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13 November 2015

Christians' response to the invasion of Europe: Open the borders


Pope Francis last Sunday issued a surprise appeal for every Catholic parish and community in Europe to take in a refugee family. His call came at the end of a remarkable week, in which Europe’s immigration policy collapsed under the weight of the biggest mass influx of refugees since the Second World War.

The two main Christian leaders in Britain — Cardinal Vincent Nichols of Winchester and Anglican Archbishop of Canterbury Justin Welby — added to the pressure on Cameron in calling for an urgent and compassionate response, and a coordinated Europeans agreement for sharing the burden.

German Chancellor Angela Merkel said on Monday that the “breathtaking” flow of migrants into Germany will “occupy and change” the country in the next years.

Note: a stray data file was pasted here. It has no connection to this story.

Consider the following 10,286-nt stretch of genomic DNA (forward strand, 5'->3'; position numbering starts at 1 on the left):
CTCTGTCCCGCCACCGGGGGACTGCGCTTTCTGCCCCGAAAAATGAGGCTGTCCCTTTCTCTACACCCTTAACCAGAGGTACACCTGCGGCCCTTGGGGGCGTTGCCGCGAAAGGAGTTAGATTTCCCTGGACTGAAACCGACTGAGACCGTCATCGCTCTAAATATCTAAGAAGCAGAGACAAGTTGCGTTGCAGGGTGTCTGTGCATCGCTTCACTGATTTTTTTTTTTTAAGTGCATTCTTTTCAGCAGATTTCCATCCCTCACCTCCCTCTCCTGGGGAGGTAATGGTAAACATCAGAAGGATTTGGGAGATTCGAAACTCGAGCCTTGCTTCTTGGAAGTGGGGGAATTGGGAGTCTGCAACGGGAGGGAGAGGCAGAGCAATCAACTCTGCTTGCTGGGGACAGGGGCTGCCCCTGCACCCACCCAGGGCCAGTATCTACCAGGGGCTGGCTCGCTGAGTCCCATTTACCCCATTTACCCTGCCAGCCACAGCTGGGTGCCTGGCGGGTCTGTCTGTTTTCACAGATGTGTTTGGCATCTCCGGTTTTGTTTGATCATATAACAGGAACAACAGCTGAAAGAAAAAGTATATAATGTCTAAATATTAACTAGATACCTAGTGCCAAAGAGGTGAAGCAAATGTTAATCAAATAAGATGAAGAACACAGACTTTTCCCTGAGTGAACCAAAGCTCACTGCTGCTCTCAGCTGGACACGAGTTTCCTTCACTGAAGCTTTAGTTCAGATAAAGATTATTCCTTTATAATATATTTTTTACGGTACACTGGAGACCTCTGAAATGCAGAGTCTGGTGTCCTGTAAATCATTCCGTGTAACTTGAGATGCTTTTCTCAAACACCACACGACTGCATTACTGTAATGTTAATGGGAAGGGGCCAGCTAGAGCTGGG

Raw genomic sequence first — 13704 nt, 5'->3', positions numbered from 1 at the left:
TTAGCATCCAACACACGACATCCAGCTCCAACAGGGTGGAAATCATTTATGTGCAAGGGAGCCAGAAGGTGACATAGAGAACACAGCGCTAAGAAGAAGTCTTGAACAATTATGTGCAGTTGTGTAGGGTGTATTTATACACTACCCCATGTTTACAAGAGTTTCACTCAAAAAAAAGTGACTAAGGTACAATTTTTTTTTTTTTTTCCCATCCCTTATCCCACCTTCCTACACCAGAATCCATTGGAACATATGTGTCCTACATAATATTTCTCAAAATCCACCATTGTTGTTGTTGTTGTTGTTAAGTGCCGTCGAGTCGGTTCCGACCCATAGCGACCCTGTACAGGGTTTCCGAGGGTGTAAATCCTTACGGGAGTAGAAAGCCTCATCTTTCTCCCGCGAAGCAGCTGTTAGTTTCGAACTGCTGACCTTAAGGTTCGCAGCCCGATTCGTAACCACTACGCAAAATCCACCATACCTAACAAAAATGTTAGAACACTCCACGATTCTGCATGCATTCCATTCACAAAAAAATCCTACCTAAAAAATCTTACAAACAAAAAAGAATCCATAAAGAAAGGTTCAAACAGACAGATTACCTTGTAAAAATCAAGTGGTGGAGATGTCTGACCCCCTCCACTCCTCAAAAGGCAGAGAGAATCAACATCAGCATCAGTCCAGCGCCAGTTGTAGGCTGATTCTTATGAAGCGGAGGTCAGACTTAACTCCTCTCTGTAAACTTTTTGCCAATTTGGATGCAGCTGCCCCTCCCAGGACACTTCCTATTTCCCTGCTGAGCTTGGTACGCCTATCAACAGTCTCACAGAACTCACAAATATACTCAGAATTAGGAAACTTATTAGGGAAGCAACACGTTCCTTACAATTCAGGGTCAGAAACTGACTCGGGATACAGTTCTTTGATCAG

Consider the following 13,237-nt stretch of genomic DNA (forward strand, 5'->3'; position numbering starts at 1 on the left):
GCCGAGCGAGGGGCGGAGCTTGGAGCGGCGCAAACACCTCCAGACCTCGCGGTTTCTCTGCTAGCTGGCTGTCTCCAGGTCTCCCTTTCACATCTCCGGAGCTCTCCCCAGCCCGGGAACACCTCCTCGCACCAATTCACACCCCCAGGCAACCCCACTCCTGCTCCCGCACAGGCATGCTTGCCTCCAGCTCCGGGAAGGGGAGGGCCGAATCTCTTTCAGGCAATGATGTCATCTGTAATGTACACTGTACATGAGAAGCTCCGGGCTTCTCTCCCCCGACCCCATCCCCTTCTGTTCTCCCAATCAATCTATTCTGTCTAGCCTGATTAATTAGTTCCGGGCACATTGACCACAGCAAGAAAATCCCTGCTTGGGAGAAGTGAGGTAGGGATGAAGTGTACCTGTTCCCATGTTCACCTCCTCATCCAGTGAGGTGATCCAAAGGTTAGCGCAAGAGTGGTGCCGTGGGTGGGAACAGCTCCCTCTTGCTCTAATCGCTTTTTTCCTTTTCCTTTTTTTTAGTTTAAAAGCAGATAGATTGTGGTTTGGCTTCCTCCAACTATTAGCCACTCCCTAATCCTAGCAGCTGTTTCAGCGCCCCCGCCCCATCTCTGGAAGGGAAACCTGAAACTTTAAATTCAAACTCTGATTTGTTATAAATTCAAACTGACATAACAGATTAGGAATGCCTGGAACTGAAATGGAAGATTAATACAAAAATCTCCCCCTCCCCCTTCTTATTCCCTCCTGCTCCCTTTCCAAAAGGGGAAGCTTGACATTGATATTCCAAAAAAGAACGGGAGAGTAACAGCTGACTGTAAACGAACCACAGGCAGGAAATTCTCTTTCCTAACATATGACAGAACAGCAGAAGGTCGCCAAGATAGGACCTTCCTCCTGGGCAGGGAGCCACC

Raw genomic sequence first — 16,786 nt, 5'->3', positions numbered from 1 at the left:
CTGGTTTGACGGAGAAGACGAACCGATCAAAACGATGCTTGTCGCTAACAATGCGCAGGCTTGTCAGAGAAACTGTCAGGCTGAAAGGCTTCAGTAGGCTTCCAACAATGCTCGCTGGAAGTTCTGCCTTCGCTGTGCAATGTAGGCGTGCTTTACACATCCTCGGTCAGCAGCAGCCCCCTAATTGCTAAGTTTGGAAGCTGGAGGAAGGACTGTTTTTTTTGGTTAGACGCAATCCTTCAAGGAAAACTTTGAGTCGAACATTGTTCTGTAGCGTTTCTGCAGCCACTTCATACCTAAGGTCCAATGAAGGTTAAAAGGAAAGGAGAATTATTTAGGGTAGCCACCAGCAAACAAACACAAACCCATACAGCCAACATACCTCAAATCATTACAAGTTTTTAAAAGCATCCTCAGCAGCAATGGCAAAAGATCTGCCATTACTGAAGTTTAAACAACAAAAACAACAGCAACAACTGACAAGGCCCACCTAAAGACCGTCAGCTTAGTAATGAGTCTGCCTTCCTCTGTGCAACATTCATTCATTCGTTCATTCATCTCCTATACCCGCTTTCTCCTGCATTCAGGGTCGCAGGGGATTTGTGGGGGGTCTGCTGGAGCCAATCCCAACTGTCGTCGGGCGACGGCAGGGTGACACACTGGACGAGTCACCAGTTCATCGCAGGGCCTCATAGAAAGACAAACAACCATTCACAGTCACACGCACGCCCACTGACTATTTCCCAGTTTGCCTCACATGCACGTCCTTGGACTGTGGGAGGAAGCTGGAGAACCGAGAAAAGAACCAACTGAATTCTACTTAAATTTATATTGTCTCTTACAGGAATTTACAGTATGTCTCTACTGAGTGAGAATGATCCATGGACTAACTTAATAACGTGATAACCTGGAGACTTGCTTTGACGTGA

The crisis has pushed the Catholic Church to the front lines as a consistent advocate of a generous and compassionate response by both states and communities.

The notion that Christianity would be threatened or diluted by a large influx of Muslim refugees has not been heard from European church leaders. The prevailing sentiment in the Church so far is that Europe cannot be Christian if it turns its back on strangers in desperate need.

Even in Hungary, Archabbot Asztrik Várszegi, head of one of the country’s oldest landmarks, the Benedictine Archabbey in Pannonhalmahas, has ordered that any refugees arriving to the Benedictine monastery must be taken in and cared for.

He said, “We cannot leave anyone outside, because doing so would contradict the Gospel.”